"Can the plural possessive express the feelings in your heart? If you don't learn art now, you will never learn to breathe!!!"

While Mr. Freeman often speaks in exaggerated terms, his early declaration that learning art is akin to learning how to breathe foreshadows the relief that Melinda finds in creating art. When triggered, Melinda often feels like she can't breathe. Her throat tightens and she has to remind herself to inhale. Finding something we love to do helps us process our emotions, so in the long run, the book argues, art is just as important as any other life skill. Mr. Freeman compares the grammar term "plural possessive" to creating art to show that there are some important life lessons that can't be learned in class for the purpose of getting a good grade.

"You are on fire, Melinda, I can see it in your eyes. You are caught up in the meaning, in the subjectivity of the effect of commercialism on this holiday. This is wonderful, wonderful! Be the bird. You are the bird. Sacrifice yourself to abandoned family values and canned yams."

When Melinda brings her cooked turkey bones to art class to create something, Mr. Freeman can tell that she is reaching a new place in her artistic journey. She is beginning to let her feelings guide her instead of her mind, even when her feelings don't make sense. After a miserable Thanksgiving, Melinda gathers up the charred bones to create something new that gets people's attention even though it's unconventional. A little later in this scene, Miranda surprises herself when she laughs, suggesting that the creative process is helping her to process her pain.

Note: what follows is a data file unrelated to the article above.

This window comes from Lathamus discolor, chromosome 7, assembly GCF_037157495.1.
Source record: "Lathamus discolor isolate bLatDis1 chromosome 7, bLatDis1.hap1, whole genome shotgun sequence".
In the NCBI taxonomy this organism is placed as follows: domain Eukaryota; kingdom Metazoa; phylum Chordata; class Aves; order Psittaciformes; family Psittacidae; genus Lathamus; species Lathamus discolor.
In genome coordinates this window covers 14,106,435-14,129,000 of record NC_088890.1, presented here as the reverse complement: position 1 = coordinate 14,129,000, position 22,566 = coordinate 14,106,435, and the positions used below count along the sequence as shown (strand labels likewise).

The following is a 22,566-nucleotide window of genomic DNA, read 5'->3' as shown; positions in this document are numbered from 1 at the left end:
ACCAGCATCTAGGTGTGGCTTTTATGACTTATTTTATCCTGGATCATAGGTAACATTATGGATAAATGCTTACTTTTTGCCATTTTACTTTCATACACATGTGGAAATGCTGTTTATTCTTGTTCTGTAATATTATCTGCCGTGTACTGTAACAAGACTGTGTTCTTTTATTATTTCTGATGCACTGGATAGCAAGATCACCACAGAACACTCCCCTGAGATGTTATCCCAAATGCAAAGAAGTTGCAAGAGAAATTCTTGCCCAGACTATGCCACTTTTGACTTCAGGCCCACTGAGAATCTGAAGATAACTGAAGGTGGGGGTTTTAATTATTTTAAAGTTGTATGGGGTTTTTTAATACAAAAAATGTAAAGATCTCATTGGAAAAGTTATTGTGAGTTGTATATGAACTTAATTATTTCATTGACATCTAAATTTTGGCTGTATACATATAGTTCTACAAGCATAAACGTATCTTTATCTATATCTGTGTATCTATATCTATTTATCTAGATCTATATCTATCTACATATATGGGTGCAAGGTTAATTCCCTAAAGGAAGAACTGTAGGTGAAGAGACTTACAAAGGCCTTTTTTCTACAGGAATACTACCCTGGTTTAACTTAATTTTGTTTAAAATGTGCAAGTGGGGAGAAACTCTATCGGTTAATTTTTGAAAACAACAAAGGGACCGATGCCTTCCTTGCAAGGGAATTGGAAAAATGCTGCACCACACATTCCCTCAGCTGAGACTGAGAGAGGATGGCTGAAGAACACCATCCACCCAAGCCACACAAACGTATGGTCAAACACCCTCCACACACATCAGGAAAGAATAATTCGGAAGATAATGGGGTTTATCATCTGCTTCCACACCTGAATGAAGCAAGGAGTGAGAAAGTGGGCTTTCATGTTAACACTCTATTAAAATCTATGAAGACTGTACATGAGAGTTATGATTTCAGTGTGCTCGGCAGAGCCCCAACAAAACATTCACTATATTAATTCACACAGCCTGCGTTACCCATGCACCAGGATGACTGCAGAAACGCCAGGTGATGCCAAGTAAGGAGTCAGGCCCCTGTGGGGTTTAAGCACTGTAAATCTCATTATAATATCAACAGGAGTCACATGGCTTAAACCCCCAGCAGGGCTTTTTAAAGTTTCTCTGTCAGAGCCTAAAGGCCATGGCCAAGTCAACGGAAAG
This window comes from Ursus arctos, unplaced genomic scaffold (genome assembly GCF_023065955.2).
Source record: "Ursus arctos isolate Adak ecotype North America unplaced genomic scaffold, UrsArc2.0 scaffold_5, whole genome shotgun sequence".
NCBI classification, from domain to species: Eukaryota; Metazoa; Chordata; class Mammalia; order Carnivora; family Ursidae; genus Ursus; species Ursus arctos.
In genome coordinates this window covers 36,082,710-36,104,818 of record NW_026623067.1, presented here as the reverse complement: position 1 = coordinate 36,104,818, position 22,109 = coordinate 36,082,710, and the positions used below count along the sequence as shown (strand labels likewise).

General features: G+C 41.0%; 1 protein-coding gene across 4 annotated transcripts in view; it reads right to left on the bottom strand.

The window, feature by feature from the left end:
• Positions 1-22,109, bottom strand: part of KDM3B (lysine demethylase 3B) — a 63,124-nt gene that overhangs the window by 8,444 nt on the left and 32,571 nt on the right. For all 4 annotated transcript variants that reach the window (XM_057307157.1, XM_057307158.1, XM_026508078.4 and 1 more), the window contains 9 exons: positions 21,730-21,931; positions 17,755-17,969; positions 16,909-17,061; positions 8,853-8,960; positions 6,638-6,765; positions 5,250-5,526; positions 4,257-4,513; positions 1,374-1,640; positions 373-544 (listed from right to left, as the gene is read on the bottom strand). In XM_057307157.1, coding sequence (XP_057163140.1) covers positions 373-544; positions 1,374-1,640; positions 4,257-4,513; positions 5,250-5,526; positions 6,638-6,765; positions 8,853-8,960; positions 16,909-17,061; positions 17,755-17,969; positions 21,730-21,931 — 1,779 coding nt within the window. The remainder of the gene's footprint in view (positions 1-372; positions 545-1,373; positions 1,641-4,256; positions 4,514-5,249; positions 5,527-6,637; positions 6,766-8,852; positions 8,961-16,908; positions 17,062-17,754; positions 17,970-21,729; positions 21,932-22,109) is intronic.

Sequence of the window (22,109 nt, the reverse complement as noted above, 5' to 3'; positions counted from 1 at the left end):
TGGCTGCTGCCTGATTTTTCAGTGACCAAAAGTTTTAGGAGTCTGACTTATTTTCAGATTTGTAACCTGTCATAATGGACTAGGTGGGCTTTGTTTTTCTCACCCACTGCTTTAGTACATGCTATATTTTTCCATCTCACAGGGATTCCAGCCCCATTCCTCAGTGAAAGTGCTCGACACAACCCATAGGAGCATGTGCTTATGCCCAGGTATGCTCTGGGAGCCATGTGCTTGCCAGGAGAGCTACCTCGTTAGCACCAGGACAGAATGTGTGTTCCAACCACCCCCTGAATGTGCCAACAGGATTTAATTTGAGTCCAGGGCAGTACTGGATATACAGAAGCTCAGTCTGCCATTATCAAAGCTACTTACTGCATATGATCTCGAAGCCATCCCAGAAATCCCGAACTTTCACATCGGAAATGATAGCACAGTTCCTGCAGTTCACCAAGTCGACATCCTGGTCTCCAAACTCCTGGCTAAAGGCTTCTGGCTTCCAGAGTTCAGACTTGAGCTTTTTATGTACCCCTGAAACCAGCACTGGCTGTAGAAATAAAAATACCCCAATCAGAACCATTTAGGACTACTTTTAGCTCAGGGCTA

"You said we had to put emotion into our art. I don't know what that means. I don't know what I'm supposed to feel." My fingers fly up and cover my mouth. What am I doing?

Almost halfway through the book, Melinda speaks aloud without thinking about it because Mr. Freeman has shown her that she can trust him. Even Melinda is surprised at her outburst, as shown by her reaching up to cover her mouth. Mr. Freeman has brought out a truth that Melinda didn't realize herself. Melinda avoids her true feelings because they are too painful. She has been focusing on trying to figure out what she is "supposed to feel" but that won't work in art class. Melinda loves art class, but if she wants her work to be extraordinary, she needs to stop avoiding her painful memories and instead express them through her artwork.